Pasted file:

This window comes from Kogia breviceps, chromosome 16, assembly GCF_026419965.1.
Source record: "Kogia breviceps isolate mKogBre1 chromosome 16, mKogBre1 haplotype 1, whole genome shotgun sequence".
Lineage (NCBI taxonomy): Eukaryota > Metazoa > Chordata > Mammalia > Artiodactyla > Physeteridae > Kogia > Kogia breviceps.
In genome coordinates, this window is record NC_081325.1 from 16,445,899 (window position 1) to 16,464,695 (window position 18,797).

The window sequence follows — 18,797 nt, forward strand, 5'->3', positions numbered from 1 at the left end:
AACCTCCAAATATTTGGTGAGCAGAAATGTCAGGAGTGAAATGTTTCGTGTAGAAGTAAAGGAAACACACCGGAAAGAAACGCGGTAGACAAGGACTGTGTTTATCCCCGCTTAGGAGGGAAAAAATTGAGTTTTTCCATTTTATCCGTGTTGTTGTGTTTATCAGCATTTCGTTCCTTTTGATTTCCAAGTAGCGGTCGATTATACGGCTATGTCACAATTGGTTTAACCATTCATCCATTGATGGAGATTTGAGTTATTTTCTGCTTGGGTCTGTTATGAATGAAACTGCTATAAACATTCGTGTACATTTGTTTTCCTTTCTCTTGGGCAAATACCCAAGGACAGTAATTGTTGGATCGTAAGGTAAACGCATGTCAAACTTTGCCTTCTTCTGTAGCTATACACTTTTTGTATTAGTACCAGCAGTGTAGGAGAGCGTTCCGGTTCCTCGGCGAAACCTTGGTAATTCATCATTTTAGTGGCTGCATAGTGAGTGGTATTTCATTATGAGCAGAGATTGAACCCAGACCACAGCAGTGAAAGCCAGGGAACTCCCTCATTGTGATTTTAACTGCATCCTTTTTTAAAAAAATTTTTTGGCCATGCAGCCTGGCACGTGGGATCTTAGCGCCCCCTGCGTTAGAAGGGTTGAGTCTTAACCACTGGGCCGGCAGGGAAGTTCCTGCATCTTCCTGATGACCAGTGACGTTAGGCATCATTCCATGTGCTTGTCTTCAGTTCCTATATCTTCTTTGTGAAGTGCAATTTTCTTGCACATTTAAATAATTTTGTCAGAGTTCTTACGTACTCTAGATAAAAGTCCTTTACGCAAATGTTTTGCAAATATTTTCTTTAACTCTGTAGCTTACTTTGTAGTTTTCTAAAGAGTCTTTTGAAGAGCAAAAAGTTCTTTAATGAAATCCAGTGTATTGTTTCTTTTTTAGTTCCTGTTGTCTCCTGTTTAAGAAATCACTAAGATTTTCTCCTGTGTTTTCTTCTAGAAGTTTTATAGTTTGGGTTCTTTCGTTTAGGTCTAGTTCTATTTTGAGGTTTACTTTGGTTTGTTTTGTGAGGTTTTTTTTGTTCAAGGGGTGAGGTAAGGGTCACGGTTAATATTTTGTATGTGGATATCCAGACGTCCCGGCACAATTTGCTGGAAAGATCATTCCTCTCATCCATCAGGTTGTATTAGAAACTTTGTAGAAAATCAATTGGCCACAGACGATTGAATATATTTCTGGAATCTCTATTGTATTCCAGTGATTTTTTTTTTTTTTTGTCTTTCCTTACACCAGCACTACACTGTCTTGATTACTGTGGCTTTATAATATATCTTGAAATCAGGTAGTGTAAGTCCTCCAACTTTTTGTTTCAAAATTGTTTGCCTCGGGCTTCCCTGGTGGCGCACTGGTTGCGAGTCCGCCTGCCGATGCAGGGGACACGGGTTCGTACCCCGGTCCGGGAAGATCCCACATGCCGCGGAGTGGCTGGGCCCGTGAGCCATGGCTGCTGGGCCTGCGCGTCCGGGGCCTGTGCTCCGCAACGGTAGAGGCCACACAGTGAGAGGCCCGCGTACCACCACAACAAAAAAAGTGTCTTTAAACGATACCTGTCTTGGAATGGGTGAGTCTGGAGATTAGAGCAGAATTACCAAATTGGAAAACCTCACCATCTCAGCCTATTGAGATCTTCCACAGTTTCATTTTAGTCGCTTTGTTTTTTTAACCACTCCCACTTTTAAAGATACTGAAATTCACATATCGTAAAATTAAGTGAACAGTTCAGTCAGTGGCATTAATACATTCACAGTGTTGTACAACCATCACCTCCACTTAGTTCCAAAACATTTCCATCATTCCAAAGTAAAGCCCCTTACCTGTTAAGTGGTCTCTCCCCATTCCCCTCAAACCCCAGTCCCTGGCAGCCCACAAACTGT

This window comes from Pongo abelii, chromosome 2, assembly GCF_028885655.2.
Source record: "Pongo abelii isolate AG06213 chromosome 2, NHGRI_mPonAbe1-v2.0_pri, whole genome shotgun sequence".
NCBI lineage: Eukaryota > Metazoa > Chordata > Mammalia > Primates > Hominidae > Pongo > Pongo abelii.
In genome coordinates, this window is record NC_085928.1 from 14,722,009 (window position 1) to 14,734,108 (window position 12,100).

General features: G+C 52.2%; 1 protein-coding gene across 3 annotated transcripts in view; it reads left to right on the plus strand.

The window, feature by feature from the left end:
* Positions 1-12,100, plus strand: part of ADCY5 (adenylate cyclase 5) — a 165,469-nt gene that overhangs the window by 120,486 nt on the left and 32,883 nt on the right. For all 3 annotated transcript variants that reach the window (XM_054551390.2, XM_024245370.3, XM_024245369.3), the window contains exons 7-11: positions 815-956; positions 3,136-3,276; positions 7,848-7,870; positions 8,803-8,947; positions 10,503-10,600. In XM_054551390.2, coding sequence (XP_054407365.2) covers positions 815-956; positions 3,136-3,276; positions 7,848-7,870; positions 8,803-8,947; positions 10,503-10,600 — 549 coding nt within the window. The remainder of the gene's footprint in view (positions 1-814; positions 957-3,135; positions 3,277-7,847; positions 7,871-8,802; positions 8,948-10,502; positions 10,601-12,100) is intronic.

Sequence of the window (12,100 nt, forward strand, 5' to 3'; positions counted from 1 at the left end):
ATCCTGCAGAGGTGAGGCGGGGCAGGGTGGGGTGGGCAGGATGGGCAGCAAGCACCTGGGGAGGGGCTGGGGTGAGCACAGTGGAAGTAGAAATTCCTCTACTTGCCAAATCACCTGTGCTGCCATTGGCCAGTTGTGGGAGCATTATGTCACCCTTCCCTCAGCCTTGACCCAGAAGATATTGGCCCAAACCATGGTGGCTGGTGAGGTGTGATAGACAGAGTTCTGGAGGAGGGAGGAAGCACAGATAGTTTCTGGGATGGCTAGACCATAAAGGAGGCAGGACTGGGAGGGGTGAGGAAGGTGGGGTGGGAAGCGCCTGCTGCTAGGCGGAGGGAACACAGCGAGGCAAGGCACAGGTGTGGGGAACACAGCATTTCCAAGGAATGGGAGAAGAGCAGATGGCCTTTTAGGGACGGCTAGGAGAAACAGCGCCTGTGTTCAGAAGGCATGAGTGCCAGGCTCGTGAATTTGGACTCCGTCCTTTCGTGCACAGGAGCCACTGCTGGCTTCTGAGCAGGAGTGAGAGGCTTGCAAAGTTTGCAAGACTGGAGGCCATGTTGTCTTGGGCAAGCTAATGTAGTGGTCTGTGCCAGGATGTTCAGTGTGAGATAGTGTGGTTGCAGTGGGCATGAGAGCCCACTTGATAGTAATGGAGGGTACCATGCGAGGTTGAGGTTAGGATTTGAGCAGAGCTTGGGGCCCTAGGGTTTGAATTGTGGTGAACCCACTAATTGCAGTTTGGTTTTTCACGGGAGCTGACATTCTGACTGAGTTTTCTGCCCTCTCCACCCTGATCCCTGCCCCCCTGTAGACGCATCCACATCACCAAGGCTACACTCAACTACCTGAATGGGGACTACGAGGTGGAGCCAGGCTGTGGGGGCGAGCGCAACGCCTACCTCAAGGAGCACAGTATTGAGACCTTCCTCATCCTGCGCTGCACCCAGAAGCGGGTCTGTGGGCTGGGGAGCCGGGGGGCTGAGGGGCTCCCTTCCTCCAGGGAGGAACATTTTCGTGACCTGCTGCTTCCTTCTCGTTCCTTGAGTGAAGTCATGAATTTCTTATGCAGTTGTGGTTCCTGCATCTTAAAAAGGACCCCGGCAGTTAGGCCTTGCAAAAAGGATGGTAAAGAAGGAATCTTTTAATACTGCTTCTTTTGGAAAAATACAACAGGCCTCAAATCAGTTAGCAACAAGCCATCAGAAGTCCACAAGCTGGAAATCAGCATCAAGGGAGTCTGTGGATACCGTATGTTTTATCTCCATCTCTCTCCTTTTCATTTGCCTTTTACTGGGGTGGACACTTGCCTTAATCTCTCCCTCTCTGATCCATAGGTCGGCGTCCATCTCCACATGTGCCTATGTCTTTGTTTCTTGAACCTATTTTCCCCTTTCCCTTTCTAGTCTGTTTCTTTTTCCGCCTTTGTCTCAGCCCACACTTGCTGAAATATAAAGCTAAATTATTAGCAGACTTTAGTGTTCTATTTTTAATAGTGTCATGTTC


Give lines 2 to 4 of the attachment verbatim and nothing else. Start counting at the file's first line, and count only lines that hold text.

Source record: "Kogia breviceps isolate mKogBre1 chromosome 16, mKogBre1 haplotype 1, whole genome shotgun sequence".
Lineage (NCBI taxonomy): Eukaryota > Metazoa > Chordata > Mammalia > Artiodactyla > Physeteridae > Kogia > Kogia breviceps.
In genome coordinates, this window is record NC_081325.1 from 16,445,899 (window position 1) to 16,464,695 (window position 18,797).